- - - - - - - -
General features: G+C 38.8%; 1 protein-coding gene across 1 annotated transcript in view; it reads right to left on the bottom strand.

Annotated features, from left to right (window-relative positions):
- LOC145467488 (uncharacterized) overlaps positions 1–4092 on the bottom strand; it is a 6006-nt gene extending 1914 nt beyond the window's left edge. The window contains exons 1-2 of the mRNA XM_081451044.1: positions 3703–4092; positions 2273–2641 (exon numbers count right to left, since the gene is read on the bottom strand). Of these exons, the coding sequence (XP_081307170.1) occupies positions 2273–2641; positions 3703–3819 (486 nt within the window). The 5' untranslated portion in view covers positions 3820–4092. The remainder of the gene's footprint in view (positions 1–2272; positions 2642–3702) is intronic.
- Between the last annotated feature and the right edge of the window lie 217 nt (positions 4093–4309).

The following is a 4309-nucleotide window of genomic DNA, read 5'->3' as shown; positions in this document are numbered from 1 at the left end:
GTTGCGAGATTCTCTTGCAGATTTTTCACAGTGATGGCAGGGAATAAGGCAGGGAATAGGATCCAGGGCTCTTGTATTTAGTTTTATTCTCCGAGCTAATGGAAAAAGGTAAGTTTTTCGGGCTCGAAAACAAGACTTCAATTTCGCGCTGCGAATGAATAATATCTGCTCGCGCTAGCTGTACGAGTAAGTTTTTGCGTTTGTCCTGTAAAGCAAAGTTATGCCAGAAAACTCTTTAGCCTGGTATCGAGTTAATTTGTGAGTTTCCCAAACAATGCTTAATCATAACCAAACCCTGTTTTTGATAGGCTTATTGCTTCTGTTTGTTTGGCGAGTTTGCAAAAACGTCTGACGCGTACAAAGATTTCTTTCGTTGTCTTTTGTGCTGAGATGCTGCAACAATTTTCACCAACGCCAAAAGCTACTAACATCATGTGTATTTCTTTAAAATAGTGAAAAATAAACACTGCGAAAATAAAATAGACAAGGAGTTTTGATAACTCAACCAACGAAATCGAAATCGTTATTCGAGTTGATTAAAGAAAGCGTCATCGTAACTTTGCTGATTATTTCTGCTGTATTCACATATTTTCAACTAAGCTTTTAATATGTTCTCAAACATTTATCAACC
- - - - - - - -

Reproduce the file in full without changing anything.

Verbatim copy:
General features: G+C 38.8%; 1 protein-coding gene across 1 annotated transcript in view; it reads right to left on the bottom strand.

Annotated features, from left to right (window-relative positions):
- LOC145467488 (uncharacterized) overlaps positions 1–4092 on the bottom strand; it is a 6006-nt gene extending 1914 nt beyond the window's left edge. The window contains exons 1-2 of the mRNA XM_081451044.1: positions 3703–4092; positions 2273–2641 (exon numbers count right to left, since the gene is read on the bottom strand). Of these exons, the coding sequence (XP_081307170.1) occupies positions 2273–2641; positions 3703–3819 (486 nt within the window). The 5' untranslated portion in view covers positions 3820–4092. The remainder of the gene's footprint in view (positions 1–2272; positions 2642–3702) is intronic.
- Between the last annotated feature and the right edge of the window lie 217 nt (positions 4093–4309).

The following is a 4309-nucleotide window of genomic DNA, read 5'->3' as shown; positions in this document are numbered from 1 at the left end:
GTTGCGAGATTCTCTTGCAGATTTTTCACAGTGATGGCAGGGAATAAGGCAGGGAATAGGATCCAGGGCTCTTGTATTTAGTTTTATTCTCCGAGCTAATGGAAAAAGGTAAGTTTTTCGGGCTCGAAAACAAGACTTCAATTTCGCGCTGCGAATGAATAATATCTGCTCGCGCTAGCTGTACGAGTAAGTTTTTGCGTTTGTCCTGTAAAGCAAAGTTATGCCAGAAAACTCTTTAGCCTGGTATCGAGTTAATTTGTGAGTTTCCCAAACAATGCTTAATCATAACCAAACCCTGTTTTTGATAGGCTTATTGCTTCTGTTTGTTTGGCGAGTTTGCAAAAACGTCTGACGCGTACAAAGATTTCTTTCGTTGTCTTTTGTGCTGAGATGCTGCAACAATTTTCACCAACGCCAAAAGCTACTAACATCATGTGTATTTCTTTAAAATAGTGAAAAATAAACACTGCGAAAATAAAATAGACAAGGAGTTTTGATAACTCAACCAACGAAATCGAAATCGTTATTCGAGTTGATTAAAGAAAGCGTCATCGTAACTTTGCTGATTATTTCTGCTGTATTCACATATTTTCAACTAAGCTTTTAATATGTTCTCAAACATTTATCAACC